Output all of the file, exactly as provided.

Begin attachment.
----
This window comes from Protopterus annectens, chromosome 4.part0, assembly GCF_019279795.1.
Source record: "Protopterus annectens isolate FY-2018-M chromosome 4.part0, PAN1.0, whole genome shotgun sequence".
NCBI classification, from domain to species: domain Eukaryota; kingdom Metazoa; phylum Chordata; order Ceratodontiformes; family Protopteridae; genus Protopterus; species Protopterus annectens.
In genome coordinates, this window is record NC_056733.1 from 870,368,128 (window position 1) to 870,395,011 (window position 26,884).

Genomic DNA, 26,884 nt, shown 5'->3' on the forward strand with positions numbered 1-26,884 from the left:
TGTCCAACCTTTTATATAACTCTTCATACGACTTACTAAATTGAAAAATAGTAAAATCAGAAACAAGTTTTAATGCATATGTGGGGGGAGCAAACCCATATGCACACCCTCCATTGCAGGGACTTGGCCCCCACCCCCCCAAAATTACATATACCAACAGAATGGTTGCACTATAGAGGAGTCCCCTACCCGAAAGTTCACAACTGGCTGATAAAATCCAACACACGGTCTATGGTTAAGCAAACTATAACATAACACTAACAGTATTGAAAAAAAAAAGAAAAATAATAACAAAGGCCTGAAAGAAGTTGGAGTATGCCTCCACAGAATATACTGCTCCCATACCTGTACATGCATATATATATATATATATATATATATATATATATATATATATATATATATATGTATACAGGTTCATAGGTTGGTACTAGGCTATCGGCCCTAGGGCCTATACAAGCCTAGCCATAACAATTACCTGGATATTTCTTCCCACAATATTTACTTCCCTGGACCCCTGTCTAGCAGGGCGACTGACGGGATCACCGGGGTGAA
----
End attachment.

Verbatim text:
This window comes from Protopterus annectens, chromosome 4.part0, assembly GCF_019279795.1.
Source record: "Protopterus annectens isolate FY-2018-M chromosome 4.part0, PAN1.0, whole genome shotgun sequence".
NCBI classification, from domain to species: domain Eukaryota; kingdom Metazoa; phylum Chordata; order Ceratodontiformes; family Protopteridae; genus Protopterus; species Protopterus annectens.
In genome coordinates, this window is record NC_056733.1 from 870,368,128 (window position 1) to 870,395,011 (window position 26,884).

Genomic DNA, 26,884 nt, shown 5'->3' on the forward strand with positions numbered 1-26,884 from the left:
TGTCCAACCTTTTATATAACTCTTCATACGACTTACTAAATTGAAAAATAGTAAAATCAGAAACAAGTTTTAATGCATATGTGGGGGGAGCAAACCCATATGCACACCCTCCATTGCAGGGACTTGGCCCCCACCCCCCCAAAATTACATATACCAACAGAATGGTTGCACTATAGAGGAGTCCCCTACCCGAAAGTTCACAACTGGCTGATAAAATCCAACACACGGTCTATGGTTAAGCAAACTATAACATAACACTAACAGTATTGAAAAAAAAAAGAAAAATAATAACAAAGGCCTGAAAGAAGTTGGAGTATGCCTCCACAGAATATACTGCTCCCATACCTGTACATGCATATATATATATATATATATATATATATATATATATATATATATATATATATGTATACAGGTTCATAGGTTGGTACTAGGCTATCGGCCCTAGGGCCTATACAAGCCTAGCCATAACAATTACCTGGATATTTCTTCCCACAATATTTACTTCCCTGGACCCCTGTCTAGCAGGGCGACTGACGGGATCACCGGGGTGAA